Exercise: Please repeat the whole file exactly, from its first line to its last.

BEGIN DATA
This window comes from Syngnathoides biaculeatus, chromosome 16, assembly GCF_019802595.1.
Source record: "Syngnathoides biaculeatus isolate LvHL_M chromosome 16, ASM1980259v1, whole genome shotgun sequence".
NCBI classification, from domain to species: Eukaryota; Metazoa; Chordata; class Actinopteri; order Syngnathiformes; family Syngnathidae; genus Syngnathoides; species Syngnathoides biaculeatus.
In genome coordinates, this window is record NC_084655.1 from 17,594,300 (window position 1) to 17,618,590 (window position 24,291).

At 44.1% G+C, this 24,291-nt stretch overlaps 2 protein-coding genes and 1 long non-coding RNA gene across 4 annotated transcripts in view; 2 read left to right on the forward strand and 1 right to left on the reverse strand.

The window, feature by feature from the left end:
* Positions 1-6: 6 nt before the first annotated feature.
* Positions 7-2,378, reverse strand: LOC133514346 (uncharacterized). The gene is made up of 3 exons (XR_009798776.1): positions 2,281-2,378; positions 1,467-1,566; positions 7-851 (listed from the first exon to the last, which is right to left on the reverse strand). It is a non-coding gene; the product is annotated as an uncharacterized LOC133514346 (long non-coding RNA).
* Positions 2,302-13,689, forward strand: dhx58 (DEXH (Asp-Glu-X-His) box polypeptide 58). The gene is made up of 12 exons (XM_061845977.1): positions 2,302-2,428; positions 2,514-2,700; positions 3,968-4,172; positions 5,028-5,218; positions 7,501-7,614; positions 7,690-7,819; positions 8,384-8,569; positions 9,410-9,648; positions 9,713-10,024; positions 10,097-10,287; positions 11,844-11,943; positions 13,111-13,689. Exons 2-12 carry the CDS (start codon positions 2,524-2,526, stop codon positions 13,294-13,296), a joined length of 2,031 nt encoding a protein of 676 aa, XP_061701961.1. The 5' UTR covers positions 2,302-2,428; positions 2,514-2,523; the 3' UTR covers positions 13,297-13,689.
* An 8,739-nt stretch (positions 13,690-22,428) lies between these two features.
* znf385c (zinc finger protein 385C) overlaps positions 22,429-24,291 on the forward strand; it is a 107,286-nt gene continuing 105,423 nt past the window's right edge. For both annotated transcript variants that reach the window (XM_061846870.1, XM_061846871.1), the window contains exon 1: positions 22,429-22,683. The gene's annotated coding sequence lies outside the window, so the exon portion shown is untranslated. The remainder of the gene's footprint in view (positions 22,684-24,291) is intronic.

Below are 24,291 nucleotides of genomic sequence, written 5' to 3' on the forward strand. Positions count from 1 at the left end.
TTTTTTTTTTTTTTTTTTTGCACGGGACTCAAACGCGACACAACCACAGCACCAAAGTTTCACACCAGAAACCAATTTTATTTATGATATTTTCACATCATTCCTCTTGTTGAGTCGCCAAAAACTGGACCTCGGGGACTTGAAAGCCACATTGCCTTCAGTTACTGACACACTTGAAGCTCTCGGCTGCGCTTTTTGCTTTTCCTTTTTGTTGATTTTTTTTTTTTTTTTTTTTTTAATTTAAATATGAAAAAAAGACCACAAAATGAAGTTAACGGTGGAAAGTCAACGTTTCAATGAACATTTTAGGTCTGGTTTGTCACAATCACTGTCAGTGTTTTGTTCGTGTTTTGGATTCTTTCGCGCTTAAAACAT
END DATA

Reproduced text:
This window comes from Syngnathoides biaculeatus, chromosome 16, assembly GCF_019802595.1.
Source record: "Syngnathoides biaculeatus isolate LvHL_M chromosome 16, ASM1980259v1, whole genome shotgun sequence".
NCBI classification, from domain to species: Eukaryota; Metazoa; Chordata; class Actinopteri; order Syngnathiformes; family Syngnathidae; genus Syngnathoides; species Syngnathoides biaculeatus.
In genome coordinates, this window is record NC_084655.1 from 17,594,300 (window position 1) to 17,618,590 (window position 24,291).

At 44.1% G+C, this 24,291-nt stretch overlaps 2 protein-coding genes and 1 long non-coding RNA gene across 4 annotated transcripts in view; 2 read left to right on the forward strand and 1 right to left on the reverse strand.

The window, feature by feature from the left end:
* Positions 1-6: 6 nt before the first annotated feature.
* Positions 7-2,378, reverse strand: LOC133514346 (uncharacterized). The gene is made up of 3 exons (XR_009798776.1): positions 2,281-2,378; positions 1,467-1,566; positions 7-851 (listed from the first exon to the last, which is right to left on the reverse strand). It is a non-coding gene; the product is annotated as an uncharacterized LOC133514346 (long non-coding RNA).
* Positions 2,302-13,689, forward strand: dhx58 (DEXH (Asp-Glu-X-His) box polypeptide 58). The gene is made up of 12 exons (XM_061845977.1): positions 2,302-2,428; positions 2,514-2,700; positions 3,968-4,172; positions 5,028-5,218; positions 7,501-7,614; positions 7,690-7,819; positions 8,384-8,569; positions 9,410-9,648; positions 9,713-10,024; positions 10,097-10,287; positions 11,844-11,943; positions 13,111-13,689. Exons 2-12 carry the CDS (start codon positions 2,524-2,526, stop codon positions 13,294-13,296), a joined length of 2,031 nt encoding a protein of 676 aa, XP_061701961.1. The 5' UTR covers positions 2,302-2,428; positions 2,514-2,523; the 3' UTR covers positions 13,297-13,689.
* An 8,739-nt stretch (positions 13,690-22,428) lies between these two features.
* znf385c (zinc finger protein 385C) overlaps positions 22,429-24,291 on the forward strand; it is a 107,286-nt gene continuing 105,423 nt past the window's right edge. For both annotated transcript variants that reach the window (XM_061846870.1, XM_061846871.1), the window contains exon 1: positions 22,429-22,683. The gene's annotated coding sequence lies outside the window, so the exon portion shown is untranslated. The remainder of the gene's footprint in view (positions 22,684-24,291) is intronic.

Below are 24,291 nucleotides of genomic sequence, written 5' to 3' on the forward strand. Positions count from 1 at the left end.
TTTTTTTTTTTTTTTTTTTGCACGGGACTCAAACGCGACACAACCACAGCACCAAAGTTTCACACCAGAAACCAATTTTATTTATGATATTTTCACATCATTCCTCTTGTTGAGTCGCCAAAAACTGGACCTCGGGGACTTGAAAGCCACATTGCCTTCAGTTACTGACACACTTGAAGCTCTCGGCTGCGCTTTTTGCTTTTCCTTTTTGTTGATTTTTTTTTTTTTTTTTTTTTTAATTTAAATATGAAAAAAAGACCACAAAATGAAGTTAACGGTGGAAAGTCAACGTTTCAATGAACATTTTAGGTCTGGTTTGTCACAATCACTGTCAGTGTTTTGTTCGTGTTTTGGATTCTTTCGCGCTTAAAACAT